2. The US FDA has included the shea nut as a "tree nut" and there is legislation to include this in their labeling laws. (See http://www.cfsan.fda.gov/~dms/alrguid4.html ). It does not seem to be part of the food families of the other nuts.

3. My allergist contact said it should not cause problems for nut allergic patients (especially since topical exposure does not normally cause systemic reactions). He did say that in theory, there is a risk that kids using this as a topical (i.e on their skin) can become sensitized to it but that there is currently little info on that.

4. Something interesting that he mentioned to me: studies by Gideon Lack in the U.K. have shown that environmental exposure to nuts (e.g. nuts in creams, other people in the house eating nuts) rather than eating them may be a more important risk factor for the development of nut allergies.

See http://www.sciencenews.org/articles/20030315/food.asp for an article about that.

Quote:
Some of the emollients [with peanut oil in them] had been marketed as treatments for diaper rash, and a few were targeted to scaly scalps. In the new study, children whose skin had been exposed to such peanut-oil-laced products were 6.8 times as likely to develop peanut allergy as those exposed only to peanutfree products.


Quote:
A mom's ingestion of peanut products makes no difference, Lack concludes. "Only when the peanut oil is applied to the infant's skin does it seems to make a difference—and particularly if the skin was inflamed."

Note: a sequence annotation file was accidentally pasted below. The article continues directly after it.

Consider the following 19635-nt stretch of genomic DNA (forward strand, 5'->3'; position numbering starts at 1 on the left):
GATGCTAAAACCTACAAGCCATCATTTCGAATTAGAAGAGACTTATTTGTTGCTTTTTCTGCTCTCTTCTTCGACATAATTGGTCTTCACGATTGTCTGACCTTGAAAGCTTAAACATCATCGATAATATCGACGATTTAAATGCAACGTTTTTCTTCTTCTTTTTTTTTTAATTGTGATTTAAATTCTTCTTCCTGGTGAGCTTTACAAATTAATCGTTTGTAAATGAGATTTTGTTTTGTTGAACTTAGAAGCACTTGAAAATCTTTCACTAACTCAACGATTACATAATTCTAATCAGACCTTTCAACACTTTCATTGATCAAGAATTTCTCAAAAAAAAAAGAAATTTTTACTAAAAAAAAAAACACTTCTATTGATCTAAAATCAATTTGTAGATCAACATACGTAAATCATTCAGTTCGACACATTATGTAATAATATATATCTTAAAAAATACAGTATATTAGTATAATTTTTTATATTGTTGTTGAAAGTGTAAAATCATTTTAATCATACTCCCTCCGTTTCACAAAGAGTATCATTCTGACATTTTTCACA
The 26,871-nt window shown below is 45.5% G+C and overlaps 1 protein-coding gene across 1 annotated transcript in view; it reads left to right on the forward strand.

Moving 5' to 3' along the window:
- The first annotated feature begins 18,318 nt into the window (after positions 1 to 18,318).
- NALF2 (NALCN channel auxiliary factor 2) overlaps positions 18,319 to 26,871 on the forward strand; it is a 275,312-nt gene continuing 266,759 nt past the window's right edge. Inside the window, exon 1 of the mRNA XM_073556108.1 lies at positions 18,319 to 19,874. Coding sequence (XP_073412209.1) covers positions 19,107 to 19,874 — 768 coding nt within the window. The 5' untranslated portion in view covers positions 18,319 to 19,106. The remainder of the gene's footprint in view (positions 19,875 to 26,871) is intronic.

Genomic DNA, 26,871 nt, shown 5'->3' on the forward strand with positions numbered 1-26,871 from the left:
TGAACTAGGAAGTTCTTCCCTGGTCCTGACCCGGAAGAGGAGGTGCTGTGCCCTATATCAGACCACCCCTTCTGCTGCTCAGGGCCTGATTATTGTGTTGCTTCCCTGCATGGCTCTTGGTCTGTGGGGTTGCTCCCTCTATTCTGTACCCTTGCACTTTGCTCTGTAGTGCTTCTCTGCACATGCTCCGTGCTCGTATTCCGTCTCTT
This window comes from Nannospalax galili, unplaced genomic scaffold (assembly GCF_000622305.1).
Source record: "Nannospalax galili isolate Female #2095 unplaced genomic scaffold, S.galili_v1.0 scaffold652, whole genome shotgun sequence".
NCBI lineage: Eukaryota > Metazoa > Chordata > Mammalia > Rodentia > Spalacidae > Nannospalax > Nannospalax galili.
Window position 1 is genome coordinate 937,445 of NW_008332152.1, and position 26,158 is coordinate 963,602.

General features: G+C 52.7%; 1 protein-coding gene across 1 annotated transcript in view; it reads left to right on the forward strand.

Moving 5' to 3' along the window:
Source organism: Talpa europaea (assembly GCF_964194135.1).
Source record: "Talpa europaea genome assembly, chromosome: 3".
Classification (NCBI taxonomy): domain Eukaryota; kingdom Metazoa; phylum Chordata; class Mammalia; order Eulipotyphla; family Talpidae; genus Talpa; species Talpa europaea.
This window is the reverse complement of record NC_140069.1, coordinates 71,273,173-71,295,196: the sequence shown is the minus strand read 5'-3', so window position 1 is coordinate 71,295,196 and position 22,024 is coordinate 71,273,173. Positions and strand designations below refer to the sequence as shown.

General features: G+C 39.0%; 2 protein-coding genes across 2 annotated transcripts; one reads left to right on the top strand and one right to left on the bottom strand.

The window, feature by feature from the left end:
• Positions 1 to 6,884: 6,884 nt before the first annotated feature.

Quote:
This suggests, he says, that "low-dose exposures through a route other than the gastrointestinal tract may actually switch on an allergy." Higher exposures, he says, tend to switch on another part of the immune system, which correlates with the development of tolerance. In other words, exposures to tiny amounts of proteins, such as can contaminate peanut oil, "may in fact be more allergenic than high-dose exposures."


5. Apparently Gideon Lack is now doing a study to see if early ingestion to peanuts in infants is actually protective - something I did not know.

See http://www.pca.com.au/articles.php?rc=716 for some details.

Of course, as we all know, nothing is black & white and there are no absolutes when it comes to allergies, but I will continue to keep shea nut butter away from my nut-allergic kids.

K.

_________________
Karen, proud Mom of
- DS1 (12 yrs): allergic to cashews, pistachios, Brazil nuts, potatoes, some legumes, some fish, pumpkin seeds; OAS
- DS2 (1o yrs): ana. to dairy, eggs, peanuts; asthma


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 Post subject: